In Austria, more than 100,000 people peacefully took to the streets of Vienna, protest organizers said. Social Democratic Chancellor Werner Faymann promised social policies and warned against leaving too much room to financial speculation, Austrian news agency APA reported.
In Cuba, hundreds of thousands of people marched through Havana and other cities to mark May Day in a demonstration touted as a vast show of support for economic changes recently approved by the Communist Party.
In South Korea, police said 50,000 people rallied in Seoul for better labor protections. The people also urged the government to contain rising inflation, a growing concern across much of Asia, where food and oil prices have been spiking and threatening to push millions of people into poverty.
Thousands of workers also marched in Taiwan, Hong Kong and the Philippines.
Several thousand people turned out for May Day demonstrations in Paris, including supporters of the far-right National Front party whose new president, Marine Le Pen, stressed her party's long-standing anti-immigrant stance.
In the Philippines, about 3,000 workers demanding higher wages held a protest in a Manila square that included setting alight the effigy of Philippine President Benigno Aquino III grinning in a luxury car. Aquino was criticized this year for buying a Porsche in a country where a third of the people live on a dollar a day.
In Taiwan, about 2,000 people rallied in Taipei to protest the widening income gap and to demand their government create better work conditions. About 3,000 people in Hong Kong took part in a Sunday morning protest while another 5,000 were expected at an afternoon rally, local media reports said.
In Spain, where unemployment has reached a 21.3 percent, several thousand people gathered in the eastern port city of Valencia and protested the government's failure to create new jobs.
In Moscow, up to 5,000 Communists and members of other groups marched through the city carrying a sea of red flags to celebrate their traditional holiday, which in Soviet times was known as the Day of International Solidarity of Workers.
Since the 1991 collapse of the Soviet Union, the holiday has been known as the Day of Spring and Labor, and organizations from across the political spectrum held their own marches on Sunday.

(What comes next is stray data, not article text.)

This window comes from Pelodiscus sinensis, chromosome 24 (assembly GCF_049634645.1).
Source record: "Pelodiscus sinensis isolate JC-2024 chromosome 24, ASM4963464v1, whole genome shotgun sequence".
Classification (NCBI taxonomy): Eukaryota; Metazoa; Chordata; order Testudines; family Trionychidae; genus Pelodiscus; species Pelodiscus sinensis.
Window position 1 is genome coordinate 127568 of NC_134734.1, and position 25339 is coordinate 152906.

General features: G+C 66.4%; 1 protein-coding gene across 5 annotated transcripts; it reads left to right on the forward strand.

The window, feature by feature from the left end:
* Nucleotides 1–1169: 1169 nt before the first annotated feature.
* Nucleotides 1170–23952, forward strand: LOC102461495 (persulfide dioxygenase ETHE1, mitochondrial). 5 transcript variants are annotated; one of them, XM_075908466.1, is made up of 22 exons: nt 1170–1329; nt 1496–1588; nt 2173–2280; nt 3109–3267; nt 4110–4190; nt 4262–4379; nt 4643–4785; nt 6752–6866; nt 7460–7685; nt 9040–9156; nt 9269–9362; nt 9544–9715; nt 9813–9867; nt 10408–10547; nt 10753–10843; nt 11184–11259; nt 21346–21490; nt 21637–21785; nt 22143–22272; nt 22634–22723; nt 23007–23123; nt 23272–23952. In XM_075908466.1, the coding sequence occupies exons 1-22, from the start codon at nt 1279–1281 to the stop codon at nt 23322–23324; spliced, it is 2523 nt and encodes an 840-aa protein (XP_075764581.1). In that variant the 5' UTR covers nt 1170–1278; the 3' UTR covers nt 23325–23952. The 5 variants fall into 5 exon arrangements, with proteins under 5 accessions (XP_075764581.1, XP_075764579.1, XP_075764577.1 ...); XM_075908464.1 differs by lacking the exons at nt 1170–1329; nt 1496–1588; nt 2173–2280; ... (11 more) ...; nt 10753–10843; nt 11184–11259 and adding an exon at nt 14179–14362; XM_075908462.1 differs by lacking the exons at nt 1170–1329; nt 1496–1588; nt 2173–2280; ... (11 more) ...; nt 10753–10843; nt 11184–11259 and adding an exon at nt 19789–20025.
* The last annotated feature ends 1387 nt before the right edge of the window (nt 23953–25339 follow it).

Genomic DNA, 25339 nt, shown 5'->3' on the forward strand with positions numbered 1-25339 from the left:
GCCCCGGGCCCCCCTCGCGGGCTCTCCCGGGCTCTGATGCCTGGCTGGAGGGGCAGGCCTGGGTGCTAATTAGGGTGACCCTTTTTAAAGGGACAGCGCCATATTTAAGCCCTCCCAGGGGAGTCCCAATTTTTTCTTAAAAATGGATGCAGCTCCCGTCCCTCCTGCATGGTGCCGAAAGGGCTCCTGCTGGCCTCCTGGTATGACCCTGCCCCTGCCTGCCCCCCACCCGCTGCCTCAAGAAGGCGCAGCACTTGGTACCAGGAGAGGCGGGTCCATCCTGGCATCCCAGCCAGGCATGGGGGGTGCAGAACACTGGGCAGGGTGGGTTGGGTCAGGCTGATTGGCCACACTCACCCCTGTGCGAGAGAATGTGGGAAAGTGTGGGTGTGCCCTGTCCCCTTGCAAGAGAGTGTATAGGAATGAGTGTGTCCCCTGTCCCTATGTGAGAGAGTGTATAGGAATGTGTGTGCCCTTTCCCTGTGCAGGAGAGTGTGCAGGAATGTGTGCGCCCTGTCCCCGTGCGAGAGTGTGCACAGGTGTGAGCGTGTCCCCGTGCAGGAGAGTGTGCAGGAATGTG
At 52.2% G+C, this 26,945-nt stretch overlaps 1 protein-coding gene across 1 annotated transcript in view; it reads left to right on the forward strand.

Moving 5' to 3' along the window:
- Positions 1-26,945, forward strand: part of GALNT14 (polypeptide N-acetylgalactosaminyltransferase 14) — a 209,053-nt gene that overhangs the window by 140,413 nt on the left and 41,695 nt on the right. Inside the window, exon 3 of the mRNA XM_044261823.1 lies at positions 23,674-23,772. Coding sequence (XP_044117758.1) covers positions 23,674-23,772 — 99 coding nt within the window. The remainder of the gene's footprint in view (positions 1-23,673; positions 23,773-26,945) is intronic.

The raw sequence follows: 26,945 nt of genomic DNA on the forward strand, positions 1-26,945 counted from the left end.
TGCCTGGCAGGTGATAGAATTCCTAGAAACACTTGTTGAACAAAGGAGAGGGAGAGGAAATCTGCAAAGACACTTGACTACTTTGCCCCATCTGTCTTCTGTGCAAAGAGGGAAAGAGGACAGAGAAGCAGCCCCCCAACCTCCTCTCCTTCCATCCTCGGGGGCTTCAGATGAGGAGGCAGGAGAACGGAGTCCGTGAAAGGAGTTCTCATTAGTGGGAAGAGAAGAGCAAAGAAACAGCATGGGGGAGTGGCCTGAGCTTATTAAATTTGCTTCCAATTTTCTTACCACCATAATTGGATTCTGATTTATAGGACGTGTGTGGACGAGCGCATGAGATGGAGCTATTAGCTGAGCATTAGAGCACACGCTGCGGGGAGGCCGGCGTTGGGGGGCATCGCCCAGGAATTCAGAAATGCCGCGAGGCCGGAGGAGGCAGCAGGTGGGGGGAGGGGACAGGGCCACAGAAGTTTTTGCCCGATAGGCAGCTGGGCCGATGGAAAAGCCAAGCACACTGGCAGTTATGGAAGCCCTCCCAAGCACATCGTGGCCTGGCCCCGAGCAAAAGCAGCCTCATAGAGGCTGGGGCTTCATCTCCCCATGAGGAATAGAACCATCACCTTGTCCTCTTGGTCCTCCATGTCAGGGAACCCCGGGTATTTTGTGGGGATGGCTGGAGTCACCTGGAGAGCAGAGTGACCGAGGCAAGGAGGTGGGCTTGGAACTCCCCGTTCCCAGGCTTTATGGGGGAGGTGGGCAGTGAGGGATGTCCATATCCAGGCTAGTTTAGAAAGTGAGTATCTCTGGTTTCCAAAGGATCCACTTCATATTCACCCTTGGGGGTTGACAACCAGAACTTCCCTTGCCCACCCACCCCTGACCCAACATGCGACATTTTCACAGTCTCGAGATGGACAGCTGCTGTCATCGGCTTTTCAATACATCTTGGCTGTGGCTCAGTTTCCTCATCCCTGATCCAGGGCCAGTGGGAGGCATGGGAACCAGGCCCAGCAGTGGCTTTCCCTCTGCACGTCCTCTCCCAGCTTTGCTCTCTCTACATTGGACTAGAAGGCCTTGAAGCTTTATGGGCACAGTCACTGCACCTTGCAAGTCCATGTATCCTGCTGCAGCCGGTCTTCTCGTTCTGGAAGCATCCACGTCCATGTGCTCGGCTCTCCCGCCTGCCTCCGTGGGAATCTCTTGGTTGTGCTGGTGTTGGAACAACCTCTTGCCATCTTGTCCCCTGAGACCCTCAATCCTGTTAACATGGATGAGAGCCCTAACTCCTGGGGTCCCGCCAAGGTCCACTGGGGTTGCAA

The dominant pro-Kremlin party, United Russia, gathered the largest crowd by pulling in workers from factories and institutes in and around Moscow. Party organizers claimed that 25,000 people took part.
Accounting for time differences, most rallies in Europe were finished by the time those in the United States started.
In Los Angeles, demonstrators waving union banners and American flags started filling downtown streets at noon.
The biggest march - almost 3,000 people organized by the Coalition for Humane Immigrant Rights of Los Angeles - ended with a rally featuring dancers, musicians and speakers from labor and community groups.
In Atlanta, about 1,000 people gathered at the state capitol, chanting in Spanish and English, urging Georgia Gov. Nathan Deal, a Republican, not to sign a bill passed by the legislature that aims to crack down on illegal immigration
"In the labor movement we have a saying, `Don't Mourn - Organize!'" said Ben Speight, organizer director of the Teamsters Local 728
Deal has said he plans to sign the bill, which would authorize law enforcement officers to check the immigration statuses of suspects and detain them if they are in the country illegally.
Angel Salome, a 17-year-old high school junior, was brought to the United States as an infant strapped to his mother's back as she swam across the Rio Grande, part of which separates the U.S. and Mexico.
He told the rally: "I'm going to get that college degree and hopefully be able to provide some financial stability for my mother so she never has to scrub another toilet or tub again."
Associated Press writers Christopher Torchia and Selcan Hacaoglu in Istanbul, Kelvin K. Chan in Hong Kong, Hyung-jin Kim in Seoul, South Korea, Aaron Favilo in Manila, Philippines, Lynn Berry in Moscow, Harold Heckle in Madrid, Peter Orsi and Andrea Rodriguez in Cuba, Jenny Barchfield in Paris, Kate Brumback in Atlanta, Katie Oyan in Los Angeles and Verena Dobnik in New York contributed to this report..